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Instead of the traditional work titles and tasks, each staff member of Timelab has a specific role with a more holistic approach to Timelab’s activities.

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All essential information about how Timelab operates is visible on the walls and available as individual information sheets:

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Here is a wonderful diagram which explain Timelab as an electric circuit:

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The project management has been inspired by the Kanban method, used in software development. In Timelab, physical boards are used to communicate the current status of the project. Progress is made on incremental steps – the focus is on the ‘next first step‘ (rather than on deadlines and budgets).

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As the images above make evident, the physical space of Timelab is extensively used to communicate information that enables everyone to be self-organised. This approach is also used with the available tools in the space. The tools are clearly organised, with manuals, and if something is broken then ‘fix me’ sign can be used.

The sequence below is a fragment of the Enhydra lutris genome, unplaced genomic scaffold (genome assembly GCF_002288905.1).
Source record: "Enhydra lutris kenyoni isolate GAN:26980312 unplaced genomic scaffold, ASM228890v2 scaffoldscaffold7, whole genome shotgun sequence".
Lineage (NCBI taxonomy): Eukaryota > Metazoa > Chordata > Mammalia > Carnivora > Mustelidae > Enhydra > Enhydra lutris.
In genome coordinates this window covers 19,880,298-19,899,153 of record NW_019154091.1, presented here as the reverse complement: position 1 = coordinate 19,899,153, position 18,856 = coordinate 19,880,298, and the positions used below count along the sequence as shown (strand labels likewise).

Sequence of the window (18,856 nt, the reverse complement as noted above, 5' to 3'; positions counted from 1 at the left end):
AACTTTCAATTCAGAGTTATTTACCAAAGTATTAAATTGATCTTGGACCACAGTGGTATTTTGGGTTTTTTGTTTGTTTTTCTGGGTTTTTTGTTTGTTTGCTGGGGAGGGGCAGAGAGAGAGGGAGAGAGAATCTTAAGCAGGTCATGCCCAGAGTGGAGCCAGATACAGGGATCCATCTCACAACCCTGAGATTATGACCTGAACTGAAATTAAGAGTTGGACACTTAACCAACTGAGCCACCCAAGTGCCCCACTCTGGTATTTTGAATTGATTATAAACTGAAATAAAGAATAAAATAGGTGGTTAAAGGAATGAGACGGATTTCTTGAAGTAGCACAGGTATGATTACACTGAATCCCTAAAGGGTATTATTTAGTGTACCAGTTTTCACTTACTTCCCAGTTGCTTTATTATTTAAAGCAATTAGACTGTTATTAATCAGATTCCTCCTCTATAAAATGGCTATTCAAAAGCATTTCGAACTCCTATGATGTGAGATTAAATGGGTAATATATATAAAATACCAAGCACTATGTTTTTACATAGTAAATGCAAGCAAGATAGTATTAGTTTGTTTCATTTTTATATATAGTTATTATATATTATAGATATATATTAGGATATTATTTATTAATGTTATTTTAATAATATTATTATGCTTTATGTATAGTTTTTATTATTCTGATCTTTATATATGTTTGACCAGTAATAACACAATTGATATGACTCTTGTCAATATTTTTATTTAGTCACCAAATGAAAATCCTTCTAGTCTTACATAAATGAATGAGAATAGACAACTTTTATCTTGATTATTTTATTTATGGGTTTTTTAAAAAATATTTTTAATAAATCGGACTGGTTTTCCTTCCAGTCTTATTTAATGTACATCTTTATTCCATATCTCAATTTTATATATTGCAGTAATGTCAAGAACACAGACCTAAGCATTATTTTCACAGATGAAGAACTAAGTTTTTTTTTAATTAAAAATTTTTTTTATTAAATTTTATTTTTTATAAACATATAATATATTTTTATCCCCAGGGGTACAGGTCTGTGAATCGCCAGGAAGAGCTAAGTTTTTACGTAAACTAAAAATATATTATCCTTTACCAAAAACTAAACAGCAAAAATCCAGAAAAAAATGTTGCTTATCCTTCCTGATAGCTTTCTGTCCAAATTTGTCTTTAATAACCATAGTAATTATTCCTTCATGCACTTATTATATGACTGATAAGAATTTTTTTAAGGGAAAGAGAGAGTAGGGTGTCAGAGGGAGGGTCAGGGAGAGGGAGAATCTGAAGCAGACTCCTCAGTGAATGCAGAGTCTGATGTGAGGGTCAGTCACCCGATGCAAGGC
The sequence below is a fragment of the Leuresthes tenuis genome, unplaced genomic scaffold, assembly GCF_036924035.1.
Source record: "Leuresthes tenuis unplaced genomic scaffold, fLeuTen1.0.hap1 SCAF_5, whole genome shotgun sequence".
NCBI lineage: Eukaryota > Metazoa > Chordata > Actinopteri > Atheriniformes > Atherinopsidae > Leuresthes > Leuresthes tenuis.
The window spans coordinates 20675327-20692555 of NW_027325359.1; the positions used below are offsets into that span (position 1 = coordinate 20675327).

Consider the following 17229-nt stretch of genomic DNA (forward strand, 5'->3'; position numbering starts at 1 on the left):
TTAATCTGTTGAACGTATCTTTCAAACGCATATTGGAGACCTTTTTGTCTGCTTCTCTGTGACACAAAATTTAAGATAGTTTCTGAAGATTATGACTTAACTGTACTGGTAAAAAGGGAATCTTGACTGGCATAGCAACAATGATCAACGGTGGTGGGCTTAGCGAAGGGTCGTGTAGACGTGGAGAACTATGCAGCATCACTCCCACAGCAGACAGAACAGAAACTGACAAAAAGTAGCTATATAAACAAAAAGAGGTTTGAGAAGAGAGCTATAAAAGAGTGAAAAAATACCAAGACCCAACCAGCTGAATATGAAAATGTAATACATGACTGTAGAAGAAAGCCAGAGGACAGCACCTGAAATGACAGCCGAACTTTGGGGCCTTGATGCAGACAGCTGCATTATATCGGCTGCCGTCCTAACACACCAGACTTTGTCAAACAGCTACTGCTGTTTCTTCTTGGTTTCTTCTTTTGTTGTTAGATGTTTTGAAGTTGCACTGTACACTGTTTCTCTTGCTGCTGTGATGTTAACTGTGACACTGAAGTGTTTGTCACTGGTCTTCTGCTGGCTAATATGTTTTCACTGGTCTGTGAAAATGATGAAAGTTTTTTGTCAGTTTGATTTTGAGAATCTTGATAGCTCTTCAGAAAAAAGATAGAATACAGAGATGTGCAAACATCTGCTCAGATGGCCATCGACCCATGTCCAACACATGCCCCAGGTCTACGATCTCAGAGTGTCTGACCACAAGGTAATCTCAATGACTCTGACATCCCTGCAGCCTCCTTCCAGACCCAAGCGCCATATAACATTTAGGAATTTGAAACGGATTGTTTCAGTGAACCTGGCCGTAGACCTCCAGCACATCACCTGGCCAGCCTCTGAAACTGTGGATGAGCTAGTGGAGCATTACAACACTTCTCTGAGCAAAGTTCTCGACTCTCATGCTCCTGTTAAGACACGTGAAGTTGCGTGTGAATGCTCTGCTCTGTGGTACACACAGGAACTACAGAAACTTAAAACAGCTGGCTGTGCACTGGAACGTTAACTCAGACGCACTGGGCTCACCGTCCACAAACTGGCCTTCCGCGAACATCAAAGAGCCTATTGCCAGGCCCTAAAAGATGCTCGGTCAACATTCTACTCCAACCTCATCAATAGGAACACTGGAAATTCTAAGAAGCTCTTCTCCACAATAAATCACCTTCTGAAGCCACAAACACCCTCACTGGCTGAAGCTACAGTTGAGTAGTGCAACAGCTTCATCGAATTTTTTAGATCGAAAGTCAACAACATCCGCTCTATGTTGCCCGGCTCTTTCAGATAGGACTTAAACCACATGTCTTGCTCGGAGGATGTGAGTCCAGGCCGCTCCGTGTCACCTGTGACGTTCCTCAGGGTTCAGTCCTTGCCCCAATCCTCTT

One thing that I don’t have a proper photo are the shared gatherings around food. The space also has a community kitchen, and every day people get together to have lunch.

Here is one photo of Timelab in action on a Thursday afternoon:

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At the moment there is currently no instruction book available about the Timelab way of doing things and we’ll have to wait for that a bit I guess, since many of the methods described above are still under development. On the other hand, many projects are already moving ahead using these methods, and the staff seems content and enthusiastic about this new direction.

Many of the Timelab methods are a result of many years of research and experimentation, and the core crew offers assistance and consultation for other organisations (governmental agencies, NGOS, startup companies, etc) to use these tools.

To me all this seems very exciting and promising, so I do hope that we’ll get to read the Timelab manual someday ; )

What did I learn at Art of Hosting?